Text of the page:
1. It’s an interesting idea, but keep in mind that the cruise company likely didn’t “save” anything because they still have to pay for the ship whether or not there are any passengers on it.

      1. Yes, there would be some fixed costs like the depreciation & insurance on the ship (which might be owned by someone else entirely who would take the loss due to a cancelled charter), but operating costs such as fuel, crew (if on casual contracts), port fees, etc, would be eliminated.

      2. And Vantage had to hire coaches, pay for hotels (assuming the OP was planning on-board accommodations), pay for meals (if the meals would have been provided on-board.) I think Mother Nature hit everybody for a loss, so it’s not that Vantage is making out on this.

        Vantage made the best of a bad situation, and that’s fair. They offered a $500 voucher which also seems fair. It’s not Vantage’s fault the river flooded, nor is it the OP’s fault. Sometimes things just happen, like rain, and everybody has to make the best of it.

    2. I think you’re missing the point. He wanted to go on a cruise. He paid for a cruise. If you booked a cruise to Acapulco, and the ship’s engine blew up, would you be happy if the cruise line said, “No problem. We’ll just bus you to Acapulco”.

      1. Well, we don’t know what options were presented at the time it became clear that the ship couldn’t sail – this isn’t explained by Chris. If the cruise was the sole reason for the trip, and they would get no enjoyment out of other transportation methods, wouldn’t they have gone home once they realized the boat option wasn’t possible? No, they did take the replacement offering and apparently saw most of the advertised destinations – that’s why I don’t think a full refund is due.

        1. It seems pretty clear to me they were NOT offered the option of just not going. Right in the article the OP states: “We have reason to believe that they knew of the problem in advance of
          the trip and should have given us the opportunity to cancel without
          penalty.” Clearly they were not offered the option of cancelling.

          And while not explicitly stated, it also seems obvious to me that they were not informed that they would be on a coach tour instead of a cruise until they arrived in Europe. And then, not being offered the option of canceling without penalty, they would have felt they had no other choice but to get on the bus. Are you suggesting they should have just booked a flight home (at their own expense – likely NOT a cheap last-minute option) and headed on back to the US, hoping they’d get some kind of refund? That’s completely unrealistic.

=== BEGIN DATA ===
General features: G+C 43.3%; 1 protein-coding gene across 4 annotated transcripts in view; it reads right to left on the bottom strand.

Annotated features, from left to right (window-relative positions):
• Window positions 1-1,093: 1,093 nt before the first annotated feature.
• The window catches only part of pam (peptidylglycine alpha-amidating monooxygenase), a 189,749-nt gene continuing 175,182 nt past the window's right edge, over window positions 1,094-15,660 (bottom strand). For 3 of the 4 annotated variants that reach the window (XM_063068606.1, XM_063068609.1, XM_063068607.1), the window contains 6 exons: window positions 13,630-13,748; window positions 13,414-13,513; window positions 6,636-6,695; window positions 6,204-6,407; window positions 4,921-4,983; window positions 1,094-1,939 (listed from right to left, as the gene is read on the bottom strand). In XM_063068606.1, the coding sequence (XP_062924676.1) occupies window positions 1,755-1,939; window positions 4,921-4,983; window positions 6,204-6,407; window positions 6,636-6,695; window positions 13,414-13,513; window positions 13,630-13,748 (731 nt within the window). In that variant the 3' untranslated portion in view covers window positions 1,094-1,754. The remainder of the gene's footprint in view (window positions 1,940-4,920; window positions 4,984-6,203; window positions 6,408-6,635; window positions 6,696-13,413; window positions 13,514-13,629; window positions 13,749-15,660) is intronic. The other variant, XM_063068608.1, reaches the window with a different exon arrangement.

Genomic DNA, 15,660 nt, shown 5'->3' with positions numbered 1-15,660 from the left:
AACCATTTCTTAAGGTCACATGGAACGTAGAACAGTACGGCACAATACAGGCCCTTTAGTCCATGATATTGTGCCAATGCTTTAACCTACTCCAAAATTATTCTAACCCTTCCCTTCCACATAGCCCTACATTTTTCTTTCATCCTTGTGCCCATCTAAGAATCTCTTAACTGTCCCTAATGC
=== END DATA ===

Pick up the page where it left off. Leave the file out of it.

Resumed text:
I side with the OP: they booked a cruise. They got a coach tour. Not the same thing. While I do not believe they are entitled to a full refund, they should receive a partial refund commensurate with the difference between a coach tour (which is far less expensive) and a cruise.

          1. Actually LeeAnn, this isn’t clear. Did they stay on the river boat at night and just do day trips? Were they moved each day by bus to a new hotel? He isn’t complaining about what they were given and what is it, 2 days or 3 days?

          2. While I agree that it would be good if Christopher would clarify some things, I’m commenting based on what IS said, and my interpretation of it. Read the rest of the comments below…the common interpretation is that the entire trip was by coach (not boat) and they missed 2-3 days of the trip completely. I Hence, it was a coach tour, not a cruise, and they missed a couple of days altogether (I believe that means they missed the *sites* they were supposed to see…that’s my interpretation anyway.)

            Until Christopher clarifies, that’s what I’m going with. Any updates or clarifications may cause me to alter my opinion. 🙂

          3. In some cases, Vantage did put travelers in multiple hotels because they couldn’t dock the ship where travelers could board safely. So again, it was not at all a cruise, and should have been canceled, but no, Vantage didn’t want to lose all that money. Instead, they lost the confidence of the passengers and the public who reads this and other negative reports. The companies that did cancel trips, Viking & Scenic to name a couple, gained the confidence of current and future passengers for their actions. I go on a river cruise more for the cruising than the sites and would have been very disappointing had I been in this situation. That is why I will look into getting “cancel for any reason” insurance in the future.